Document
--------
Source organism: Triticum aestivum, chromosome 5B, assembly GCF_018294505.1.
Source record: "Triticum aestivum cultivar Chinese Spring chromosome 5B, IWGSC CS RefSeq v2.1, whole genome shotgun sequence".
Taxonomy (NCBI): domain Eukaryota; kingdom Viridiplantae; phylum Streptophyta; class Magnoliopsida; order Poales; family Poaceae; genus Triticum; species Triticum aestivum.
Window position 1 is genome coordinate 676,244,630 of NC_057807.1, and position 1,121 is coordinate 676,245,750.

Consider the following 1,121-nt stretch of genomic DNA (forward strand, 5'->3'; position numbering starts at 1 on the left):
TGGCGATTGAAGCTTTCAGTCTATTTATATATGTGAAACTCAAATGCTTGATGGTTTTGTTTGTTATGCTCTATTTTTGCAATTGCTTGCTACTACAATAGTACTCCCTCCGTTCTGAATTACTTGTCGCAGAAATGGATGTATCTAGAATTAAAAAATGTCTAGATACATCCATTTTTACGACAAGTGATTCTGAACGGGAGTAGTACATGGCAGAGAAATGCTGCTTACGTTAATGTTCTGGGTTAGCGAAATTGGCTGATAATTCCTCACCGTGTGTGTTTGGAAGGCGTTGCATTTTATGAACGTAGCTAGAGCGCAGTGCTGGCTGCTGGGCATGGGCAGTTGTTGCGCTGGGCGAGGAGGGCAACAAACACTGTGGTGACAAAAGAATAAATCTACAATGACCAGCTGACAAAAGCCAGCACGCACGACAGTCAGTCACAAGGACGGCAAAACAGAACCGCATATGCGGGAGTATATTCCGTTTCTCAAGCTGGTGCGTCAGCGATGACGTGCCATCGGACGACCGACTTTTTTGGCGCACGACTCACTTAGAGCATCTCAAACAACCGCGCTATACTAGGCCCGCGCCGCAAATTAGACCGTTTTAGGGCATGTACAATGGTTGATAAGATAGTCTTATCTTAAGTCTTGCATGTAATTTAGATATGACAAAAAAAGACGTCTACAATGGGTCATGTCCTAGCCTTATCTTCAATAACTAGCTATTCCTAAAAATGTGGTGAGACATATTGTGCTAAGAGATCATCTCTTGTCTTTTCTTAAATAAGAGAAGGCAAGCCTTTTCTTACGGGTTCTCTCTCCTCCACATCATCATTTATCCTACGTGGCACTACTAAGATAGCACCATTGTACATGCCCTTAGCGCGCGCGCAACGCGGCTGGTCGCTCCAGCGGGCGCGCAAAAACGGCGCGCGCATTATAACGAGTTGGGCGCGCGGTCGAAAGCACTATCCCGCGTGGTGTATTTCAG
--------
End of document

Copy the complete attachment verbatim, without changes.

Source organism: Triticum aestivum, chromosome 5B, assembly GCF_018294505.1.
Source record: "Triticum aestivum cultivar Chinese Spring chromosome 5B, IWGSC CS RefSeq v2.1, whole genome shotgun sequence".
Taxonomy (NCBI): domain Eukaryota; kingdom Viridiplantae; phylum Streptophyta; class Magnoliopsida; order Poales; family Poaceae; genus Triticum; species Triticum aestivum.
Window position 1 is genome coordinate 676,244,630 of NC_057807.1, and position 1,121 is coordinate 676,245,750.

Consider the following 1,121-nt stretch of genomic DNA (forward strand, 5'->3'; position numbering starts at 1 on the left):
TGGCGATTGAAGCTTTCAGTCTATTTATATATGTGAAACTCAAATGCTTGATGGTTTTGTTTGTTATGCTCTATTTTTGCAATTGCTTGCTACTACAATAGTACTCCCTCCGTTCTGAATTACTTGTCGCAGAAATGGATGTATCTAGAATTAAAAAATGTCTAGATACATCCATTTTTACGACAAGTGATTCTGAACGGGAGTAGTACATGGCAGAGAAATGCTGCTTACGTTAATGTTCTGGGTTAGCGAAATTGGCTGATAATTCCTCACCGTGTGTGTTTGGAAGGCGTTGCATTTTATGAACGTAGCTAGAGCGCAGTGCTGGCTGCTGGGCATGGGCAGTTGTTGCGCTGGGCGAGGAGGGCAACAAACACTGTGGTGACAAAAGAATAAATCTACAATGACCAGCTGACAAAAGCCAGCACGCACGACAGTCAGTCACAAGGACGGCAAAACAGAACCGCATATGCGGGAGTATATTCCGTTTCTCAAGCTGGTGCGTCAGCGATGACGTGCCATCGGACGACCGACTTTTTTGGCGCACGACTCACTTAGAGCATCTCAAACAACCGCGCTATACTAGGCCCGCGCCGCAAATTAGACCGTTTTAGGGCATGTACAATGGTTGATAAGATAGTCTTATCTTAAGTCTTGCATGTAATTTAGATATGACAAAAAAAGACGTCTACAATGGGTCATGTCCTAGCCTTATCTTCAATAACTAGCTATTCCTAAAAATGTGGTGAGACATATTGTGCTAAGAGATCATCTCTTGTCTTTTCTTAAATAAGAGAAGGCAAGCCTTTTCTTACGGGTTCTCTCTCCTCCACATCATCATTTATCCTACGTGGCACTACTAAGATAGCACCATTGTACATGCCCTTAGCGCGCGCGCAACGCGGCTGGTCGCTCCAGCGGGCGCGCAAAAACGGCGCGCGCATTATAACGAGTTGGGCGCGCGGTCGAAAGCACTATCCCGCGTGGTGTATTTCAG